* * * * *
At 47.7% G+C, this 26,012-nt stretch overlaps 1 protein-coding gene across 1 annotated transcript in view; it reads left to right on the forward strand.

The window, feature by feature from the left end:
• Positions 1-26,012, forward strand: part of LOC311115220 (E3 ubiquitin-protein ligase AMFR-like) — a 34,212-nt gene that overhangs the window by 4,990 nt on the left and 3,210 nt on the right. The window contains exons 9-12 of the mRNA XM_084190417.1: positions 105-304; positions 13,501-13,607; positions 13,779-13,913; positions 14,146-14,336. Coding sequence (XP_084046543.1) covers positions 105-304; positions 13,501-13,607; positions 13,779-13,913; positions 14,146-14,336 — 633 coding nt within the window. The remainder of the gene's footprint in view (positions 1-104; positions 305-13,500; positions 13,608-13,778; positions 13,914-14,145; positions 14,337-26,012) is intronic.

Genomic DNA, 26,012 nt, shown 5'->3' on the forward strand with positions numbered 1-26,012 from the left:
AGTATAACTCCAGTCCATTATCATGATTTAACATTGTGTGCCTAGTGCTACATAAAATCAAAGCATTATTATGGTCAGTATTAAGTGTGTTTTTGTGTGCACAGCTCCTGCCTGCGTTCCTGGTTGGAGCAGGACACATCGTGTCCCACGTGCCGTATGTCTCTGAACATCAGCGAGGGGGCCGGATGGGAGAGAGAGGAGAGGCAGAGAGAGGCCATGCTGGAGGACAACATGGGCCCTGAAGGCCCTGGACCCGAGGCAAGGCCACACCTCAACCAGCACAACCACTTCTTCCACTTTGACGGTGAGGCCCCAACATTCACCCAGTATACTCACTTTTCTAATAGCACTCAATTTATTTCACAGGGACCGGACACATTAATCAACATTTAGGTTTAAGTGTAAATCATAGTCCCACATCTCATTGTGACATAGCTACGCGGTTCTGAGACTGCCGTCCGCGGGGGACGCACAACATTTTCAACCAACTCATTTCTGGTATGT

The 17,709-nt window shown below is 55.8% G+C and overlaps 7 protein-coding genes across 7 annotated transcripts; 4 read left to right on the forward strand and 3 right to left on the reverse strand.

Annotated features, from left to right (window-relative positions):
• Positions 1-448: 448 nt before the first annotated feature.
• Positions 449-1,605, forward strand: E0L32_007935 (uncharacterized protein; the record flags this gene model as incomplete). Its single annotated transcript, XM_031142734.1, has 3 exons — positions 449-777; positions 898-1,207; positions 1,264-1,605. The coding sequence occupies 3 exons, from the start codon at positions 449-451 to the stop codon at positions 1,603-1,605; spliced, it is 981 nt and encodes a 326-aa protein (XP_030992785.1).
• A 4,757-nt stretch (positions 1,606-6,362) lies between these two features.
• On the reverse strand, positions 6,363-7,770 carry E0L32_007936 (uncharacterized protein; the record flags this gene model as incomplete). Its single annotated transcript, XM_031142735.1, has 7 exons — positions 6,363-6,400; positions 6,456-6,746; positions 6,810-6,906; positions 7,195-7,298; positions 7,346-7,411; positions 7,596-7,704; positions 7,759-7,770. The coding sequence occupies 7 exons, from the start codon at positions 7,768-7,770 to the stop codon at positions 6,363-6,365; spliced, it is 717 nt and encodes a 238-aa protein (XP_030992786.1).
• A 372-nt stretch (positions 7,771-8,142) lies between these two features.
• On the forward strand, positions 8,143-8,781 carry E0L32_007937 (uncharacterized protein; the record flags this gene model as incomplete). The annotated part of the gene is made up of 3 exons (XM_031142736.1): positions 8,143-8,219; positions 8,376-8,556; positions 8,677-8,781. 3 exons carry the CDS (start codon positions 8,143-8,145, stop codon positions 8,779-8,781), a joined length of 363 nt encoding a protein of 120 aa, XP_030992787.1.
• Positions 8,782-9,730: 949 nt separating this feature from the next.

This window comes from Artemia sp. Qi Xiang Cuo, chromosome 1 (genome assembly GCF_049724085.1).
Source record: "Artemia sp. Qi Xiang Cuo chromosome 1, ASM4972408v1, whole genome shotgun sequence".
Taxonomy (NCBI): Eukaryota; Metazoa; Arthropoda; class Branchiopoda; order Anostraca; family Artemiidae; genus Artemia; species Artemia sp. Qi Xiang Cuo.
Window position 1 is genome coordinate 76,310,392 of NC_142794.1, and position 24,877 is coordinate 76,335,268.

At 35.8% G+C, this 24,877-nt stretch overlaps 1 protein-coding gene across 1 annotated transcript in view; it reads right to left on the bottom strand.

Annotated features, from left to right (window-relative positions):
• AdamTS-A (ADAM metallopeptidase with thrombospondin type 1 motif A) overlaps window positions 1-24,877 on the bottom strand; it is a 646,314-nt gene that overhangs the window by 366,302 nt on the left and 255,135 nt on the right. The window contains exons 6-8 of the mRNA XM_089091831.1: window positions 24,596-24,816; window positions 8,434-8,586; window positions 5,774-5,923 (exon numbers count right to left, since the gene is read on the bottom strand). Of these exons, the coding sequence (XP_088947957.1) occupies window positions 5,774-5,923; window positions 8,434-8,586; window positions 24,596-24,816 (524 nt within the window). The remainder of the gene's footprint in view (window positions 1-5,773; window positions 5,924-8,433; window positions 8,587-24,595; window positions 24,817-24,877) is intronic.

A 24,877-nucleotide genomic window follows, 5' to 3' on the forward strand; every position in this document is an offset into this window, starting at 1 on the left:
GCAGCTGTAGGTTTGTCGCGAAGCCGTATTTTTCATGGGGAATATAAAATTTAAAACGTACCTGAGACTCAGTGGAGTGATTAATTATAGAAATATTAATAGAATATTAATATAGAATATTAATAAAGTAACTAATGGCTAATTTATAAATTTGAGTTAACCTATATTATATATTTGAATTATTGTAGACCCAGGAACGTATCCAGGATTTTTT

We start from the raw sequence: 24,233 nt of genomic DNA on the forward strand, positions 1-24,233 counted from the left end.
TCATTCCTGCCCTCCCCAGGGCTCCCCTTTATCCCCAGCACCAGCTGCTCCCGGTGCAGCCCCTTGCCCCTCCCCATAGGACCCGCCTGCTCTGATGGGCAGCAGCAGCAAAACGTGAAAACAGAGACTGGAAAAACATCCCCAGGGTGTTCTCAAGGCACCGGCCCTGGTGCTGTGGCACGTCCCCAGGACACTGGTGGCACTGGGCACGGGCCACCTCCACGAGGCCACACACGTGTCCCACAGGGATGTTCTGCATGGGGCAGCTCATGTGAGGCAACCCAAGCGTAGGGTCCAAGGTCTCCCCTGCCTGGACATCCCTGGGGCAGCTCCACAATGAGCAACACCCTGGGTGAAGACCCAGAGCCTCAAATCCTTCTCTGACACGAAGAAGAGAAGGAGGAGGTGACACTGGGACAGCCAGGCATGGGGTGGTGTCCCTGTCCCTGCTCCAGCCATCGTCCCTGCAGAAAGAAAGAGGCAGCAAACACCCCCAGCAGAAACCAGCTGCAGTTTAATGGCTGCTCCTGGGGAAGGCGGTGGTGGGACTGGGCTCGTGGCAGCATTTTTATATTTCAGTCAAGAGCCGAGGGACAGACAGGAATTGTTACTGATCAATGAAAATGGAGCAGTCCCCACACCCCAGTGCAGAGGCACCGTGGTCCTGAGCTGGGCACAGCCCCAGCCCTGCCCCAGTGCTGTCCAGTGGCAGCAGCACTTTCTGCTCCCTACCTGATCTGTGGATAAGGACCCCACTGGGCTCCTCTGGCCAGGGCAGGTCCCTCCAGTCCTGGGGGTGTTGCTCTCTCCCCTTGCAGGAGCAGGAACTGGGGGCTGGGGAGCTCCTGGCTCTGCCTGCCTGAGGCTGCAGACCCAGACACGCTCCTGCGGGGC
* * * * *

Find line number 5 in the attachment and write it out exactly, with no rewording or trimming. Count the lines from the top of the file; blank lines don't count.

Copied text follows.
AGTATAACTCCAGTCCATTATCATGATTTAACATTGTGTGCCTAGTGCTACATAAAATCAAAGCATTATTATGGTCAGTATTAAGTGTGTTTTTGTGTGCACAGCTCCTGCCTGCGTTCCTGGTTGGAGCAGGACACATCGTGTCCCACGTGCCGTATGTCTCTGAACATCAGCGAGGGGGCCGGATGGGAGAGAGAGGAGAGGCAGAGAGAGGCCATGCTGGAGGACAACATGGGCCCTGAAGGCCCTGGACCCGAGGCAAGGCCACACCTCAACCAGCACAACCACTTCTTCCACTTTGACGGTGAGGCCCCAACATTCACCCAGTATACTCACTTTTCTAATAGCACTCAATTTATTTCACAGGGACCGGACACATTAATCAACATTTAGGTTTAAGTGTAAATCATAGTCCCACATCTCATTGTGACATAGCTACGCGGTTCTGAGACTGCCGTCCGCGGGGGACGCACAACATTTTCAACCAACTCATTTCTGGTATGT